For once in 2012 I was lucky with the weather and for the first time in I can’t remember how long, the sun shone for much of my walk.

It didn’t allow me to escape a wetting however as the clouds came in during the final mile.

At this time of the year, the wind batters the coast forcing sea birds to take refuge inland, so keep your eyes open.

From the car park next to the Golden Ball pub, follow School Lane towards the church. I managed to see field fare, redwing and even a waxwing shltereing under the tree. Walking around the village you will see several awards on display celebrating its well-kept appearance.

From Church Lane, turn right along the path to the modern church and follow it round the grounds to a wicket gate.

Pass through a field and another gate which leads to the cemetery and the old church.

Both churches in the village are dedicated to St John the Baptist and on the wall of the older church is a sundial dedicated to the memory of Rev G Holden, a man fascinated by tidal movements and who is credited with inventing the first set of tide tables.

Thanks to the efforts of the Churches Conservation Trust, the old church has been well maintained. A date of 1717 is recorded over the door . There is also a less formal note informing you how to obtain the key!

Turn left and head towards the road leading to the village. In the fields nearby my bird count included redshank, curlew, oyster catcher and more than 200 giulls of varying species.

Cross the road and look out for the footpath signed Pinfold. Pass into a narrow alleyway tto thie sheep fold, It was here that strong sheep were impounded until their owners gathered to identify them by their ear or ‘lug’ marks.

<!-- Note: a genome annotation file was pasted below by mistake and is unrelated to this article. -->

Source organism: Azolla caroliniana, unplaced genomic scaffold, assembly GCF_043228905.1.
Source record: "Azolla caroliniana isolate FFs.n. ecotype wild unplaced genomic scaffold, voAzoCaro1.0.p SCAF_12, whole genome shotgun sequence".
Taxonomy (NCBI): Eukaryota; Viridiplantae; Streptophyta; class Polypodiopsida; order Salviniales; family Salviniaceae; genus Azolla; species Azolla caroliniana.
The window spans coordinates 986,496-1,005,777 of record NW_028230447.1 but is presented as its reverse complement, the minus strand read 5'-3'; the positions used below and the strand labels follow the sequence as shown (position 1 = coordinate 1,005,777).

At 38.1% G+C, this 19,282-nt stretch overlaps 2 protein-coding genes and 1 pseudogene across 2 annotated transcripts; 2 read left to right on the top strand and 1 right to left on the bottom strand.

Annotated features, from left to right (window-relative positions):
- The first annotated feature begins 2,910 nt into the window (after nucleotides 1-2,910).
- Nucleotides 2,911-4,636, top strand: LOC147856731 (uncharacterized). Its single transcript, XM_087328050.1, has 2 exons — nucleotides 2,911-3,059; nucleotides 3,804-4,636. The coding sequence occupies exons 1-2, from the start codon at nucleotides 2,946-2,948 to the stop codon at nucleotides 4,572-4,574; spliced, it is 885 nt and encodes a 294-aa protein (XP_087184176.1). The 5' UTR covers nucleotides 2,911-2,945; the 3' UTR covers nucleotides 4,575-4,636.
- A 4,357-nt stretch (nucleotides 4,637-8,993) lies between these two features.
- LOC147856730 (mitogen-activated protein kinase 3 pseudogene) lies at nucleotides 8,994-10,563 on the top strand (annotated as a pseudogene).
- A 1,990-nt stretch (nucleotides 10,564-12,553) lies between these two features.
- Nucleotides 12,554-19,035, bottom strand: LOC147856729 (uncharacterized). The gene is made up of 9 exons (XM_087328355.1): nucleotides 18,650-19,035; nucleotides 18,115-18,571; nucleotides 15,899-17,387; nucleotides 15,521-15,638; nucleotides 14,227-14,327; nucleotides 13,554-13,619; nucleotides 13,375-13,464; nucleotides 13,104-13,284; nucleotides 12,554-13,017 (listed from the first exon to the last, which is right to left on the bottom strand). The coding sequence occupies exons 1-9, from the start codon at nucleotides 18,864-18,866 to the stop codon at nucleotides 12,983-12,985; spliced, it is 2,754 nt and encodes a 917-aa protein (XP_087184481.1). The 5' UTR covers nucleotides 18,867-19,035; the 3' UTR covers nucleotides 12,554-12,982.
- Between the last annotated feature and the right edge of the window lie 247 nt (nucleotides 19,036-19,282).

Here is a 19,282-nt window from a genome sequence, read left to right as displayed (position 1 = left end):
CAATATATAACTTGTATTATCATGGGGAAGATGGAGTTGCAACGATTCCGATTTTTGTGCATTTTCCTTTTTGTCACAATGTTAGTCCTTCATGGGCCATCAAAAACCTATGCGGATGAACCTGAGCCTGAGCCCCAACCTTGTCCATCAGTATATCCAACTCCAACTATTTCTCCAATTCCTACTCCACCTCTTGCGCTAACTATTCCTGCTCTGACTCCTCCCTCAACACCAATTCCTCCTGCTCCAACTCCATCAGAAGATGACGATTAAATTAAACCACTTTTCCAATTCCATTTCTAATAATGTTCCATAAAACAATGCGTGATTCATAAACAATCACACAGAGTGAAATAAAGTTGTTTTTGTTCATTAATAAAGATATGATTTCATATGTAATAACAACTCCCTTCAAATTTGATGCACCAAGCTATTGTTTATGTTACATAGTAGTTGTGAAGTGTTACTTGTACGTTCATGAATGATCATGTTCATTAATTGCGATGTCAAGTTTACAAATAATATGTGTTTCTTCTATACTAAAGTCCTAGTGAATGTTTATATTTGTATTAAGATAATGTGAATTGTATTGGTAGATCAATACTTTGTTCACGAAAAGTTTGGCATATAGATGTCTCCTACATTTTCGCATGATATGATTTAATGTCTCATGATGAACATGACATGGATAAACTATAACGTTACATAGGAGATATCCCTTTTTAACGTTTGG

This practice of lug clipping dates to Angllo Saxon times abut sadly most of the pinfolds in Lancashire have been demolished.

The ones we have left, as the one in Pilling, should be preserved for posterity.

From the pinfold, continue along the track which is easy to follow in the winter months as the vegetation has died back. Approach farm buildings on both sides of you. The track bears to the right and through a gate.

Turn right and reach a car park and toilet block near the road through the village close to Old Carr farm.

From here cross the road and look for a sign indicating left. This takes you over fields for about a mile before you reach Pilling beach.

It was at this point that the rain began and my black labrador gave me a look which seemd to say ‘how far is the car?’ but we soldiered on.

At the beach there is another extensive car park and you can look out for the remnants of Second World War gun emplacement, ready to repel any German forces invading from Southern Ireland or the Isle of Man.

Turn right at the sand and join a narrow road for about a mile. Pass Fluke Hall on the right and on a fine day you might enjoy views over the salt marshes.

Return via School Lane to the Golden Ball.